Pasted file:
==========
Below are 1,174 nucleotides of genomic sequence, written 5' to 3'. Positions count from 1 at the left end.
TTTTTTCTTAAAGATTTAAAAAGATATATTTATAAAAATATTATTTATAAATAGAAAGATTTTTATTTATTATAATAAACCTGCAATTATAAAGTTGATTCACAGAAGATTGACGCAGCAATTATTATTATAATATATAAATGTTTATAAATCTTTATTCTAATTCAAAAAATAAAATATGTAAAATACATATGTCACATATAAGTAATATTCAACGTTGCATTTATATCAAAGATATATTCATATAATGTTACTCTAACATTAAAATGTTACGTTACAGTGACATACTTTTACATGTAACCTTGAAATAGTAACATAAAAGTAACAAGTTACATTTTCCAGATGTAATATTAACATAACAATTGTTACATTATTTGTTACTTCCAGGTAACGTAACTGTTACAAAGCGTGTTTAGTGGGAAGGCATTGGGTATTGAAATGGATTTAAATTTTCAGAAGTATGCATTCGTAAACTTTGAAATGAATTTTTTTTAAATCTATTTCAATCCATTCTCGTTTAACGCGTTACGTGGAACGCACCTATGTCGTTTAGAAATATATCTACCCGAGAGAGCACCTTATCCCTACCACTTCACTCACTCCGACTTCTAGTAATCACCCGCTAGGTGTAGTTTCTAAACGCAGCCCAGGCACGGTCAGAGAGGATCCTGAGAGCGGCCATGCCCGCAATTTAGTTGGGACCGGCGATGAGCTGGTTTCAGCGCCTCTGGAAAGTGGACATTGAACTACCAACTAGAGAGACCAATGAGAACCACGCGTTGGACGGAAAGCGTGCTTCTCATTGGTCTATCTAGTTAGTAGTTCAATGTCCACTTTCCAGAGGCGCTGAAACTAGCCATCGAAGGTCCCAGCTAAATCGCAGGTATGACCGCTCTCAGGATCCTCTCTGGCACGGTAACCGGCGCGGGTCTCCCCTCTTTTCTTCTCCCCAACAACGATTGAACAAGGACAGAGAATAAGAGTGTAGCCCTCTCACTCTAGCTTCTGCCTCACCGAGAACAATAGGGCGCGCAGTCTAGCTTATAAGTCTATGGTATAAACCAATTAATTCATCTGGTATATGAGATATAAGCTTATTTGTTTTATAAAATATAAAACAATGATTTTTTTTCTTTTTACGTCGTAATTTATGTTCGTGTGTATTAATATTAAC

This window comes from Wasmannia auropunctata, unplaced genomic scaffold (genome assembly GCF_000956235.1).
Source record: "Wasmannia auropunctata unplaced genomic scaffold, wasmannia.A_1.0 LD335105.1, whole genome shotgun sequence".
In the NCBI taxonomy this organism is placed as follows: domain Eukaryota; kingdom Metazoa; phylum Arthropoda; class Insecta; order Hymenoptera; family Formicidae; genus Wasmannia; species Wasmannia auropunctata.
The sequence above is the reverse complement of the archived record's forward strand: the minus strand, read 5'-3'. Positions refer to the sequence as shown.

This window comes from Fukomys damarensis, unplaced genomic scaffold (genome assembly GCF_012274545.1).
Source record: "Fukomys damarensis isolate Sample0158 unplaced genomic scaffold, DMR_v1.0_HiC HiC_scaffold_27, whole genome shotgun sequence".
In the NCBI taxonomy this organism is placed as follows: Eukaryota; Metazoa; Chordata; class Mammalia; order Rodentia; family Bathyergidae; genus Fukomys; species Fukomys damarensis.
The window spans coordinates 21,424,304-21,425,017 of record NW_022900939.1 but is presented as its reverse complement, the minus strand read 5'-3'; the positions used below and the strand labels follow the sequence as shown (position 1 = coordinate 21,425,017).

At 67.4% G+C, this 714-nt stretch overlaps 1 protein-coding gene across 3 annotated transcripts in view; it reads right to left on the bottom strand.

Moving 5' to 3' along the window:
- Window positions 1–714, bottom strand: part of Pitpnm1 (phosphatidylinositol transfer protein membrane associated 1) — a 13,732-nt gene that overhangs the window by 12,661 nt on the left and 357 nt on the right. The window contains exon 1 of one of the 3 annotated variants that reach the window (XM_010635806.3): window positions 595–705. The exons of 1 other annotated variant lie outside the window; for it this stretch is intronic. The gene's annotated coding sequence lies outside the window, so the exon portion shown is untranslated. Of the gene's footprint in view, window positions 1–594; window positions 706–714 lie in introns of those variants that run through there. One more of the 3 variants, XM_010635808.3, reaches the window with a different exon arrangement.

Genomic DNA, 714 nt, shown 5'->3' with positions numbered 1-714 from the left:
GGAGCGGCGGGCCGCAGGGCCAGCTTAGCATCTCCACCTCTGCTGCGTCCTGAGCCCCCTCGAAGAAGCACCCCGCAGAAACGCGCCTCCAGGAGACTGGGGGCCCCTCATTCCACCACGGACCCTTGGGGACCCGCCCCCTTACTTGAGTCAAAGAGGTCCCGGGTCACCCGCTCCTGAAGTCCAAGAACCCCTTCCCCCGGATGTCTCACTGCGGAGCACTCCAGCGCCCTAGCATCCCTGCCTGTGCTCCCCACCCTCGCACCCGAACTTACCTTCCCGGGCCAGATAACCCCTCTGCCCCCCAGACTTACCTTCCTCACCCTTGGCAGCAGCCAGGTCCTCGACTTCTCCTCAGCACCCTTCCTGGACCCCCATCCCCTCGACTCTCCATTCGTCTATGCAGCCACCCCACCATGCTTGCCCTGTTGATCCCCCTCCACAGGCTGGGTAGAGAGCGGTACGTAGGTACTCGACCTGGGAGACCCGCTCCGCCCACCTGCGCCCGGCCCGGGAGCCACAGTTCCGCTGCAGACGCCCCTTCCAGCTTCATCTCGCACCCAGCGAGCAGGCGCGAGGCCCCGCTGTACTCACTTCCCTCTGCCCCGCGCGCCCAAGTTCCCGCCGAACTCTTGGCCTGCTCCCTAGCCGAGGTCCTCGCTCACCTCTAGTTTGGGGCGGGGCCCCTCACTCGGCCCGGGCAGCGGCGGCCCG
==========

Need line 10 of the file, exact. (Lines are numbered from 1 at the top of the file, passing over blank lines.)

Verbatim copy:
The window spans coordinates 21,424,304-21,425,017 of record NW_022900939.1 but is presented as its reverse complement, the minus strand read 5'-3'; the positions used below and the strand labels follow the sequence as shown (position 1 = coordinate 21,425,017).